Dependency of BET surface area on particle size for some granitic minerals.
Journal article, 2011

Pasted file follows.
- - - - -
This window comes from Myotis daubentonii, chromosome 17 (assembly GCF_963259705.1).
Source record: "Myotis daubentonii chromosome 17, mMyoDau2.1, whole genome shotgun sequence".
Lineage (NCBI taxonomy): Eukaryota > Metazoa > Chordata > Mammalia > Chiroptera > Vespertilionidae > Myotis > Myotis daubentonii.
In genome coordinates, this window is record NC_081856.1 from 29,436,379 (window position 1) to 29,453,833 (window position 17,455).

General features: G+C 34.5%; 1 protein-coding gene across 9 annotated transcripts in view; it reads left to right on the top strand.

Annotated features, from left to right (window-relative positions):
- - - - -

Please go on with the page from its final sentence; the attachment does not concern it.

In order to assess the geochemical retention properties of rocks, which will be the final barrier for radionuclide transport to the biosphere in the case of a failed deep underground repository for spent nuclear fuel, radionuclide sorption experiments are usually made with crushed material. This raises the issue of extrapolating results obtained from laboratory experiments to the field scale. As sorption is generally related to the surface area of the geological material, it is then important to consider the dependency of the specific surface area on the particle size. In this work, BET surface area determinations of samples of different particle sizes are conducted on two minerals commonly found in granite: labradorite and magnetite. The results show a linear relationship between BET surface area and the inverse of the particle size, up to a certain particle size. Furthermore, results also show that the specific surface area for intact, larger pieces is much smaller than the one predicted by a linear extrapolation of results on crushed material. Therefore, extrapolation of BET area for fine particles to the field situation will lead to an overestimation of the surface area and thereby also the radionuclide sorption, if sorption coefficients are extrapolated as well. Also of importance is that these results show that sorption experiments on crushed material may dominantly reflect properties of new surface, created during the mechanically treatment of the samples.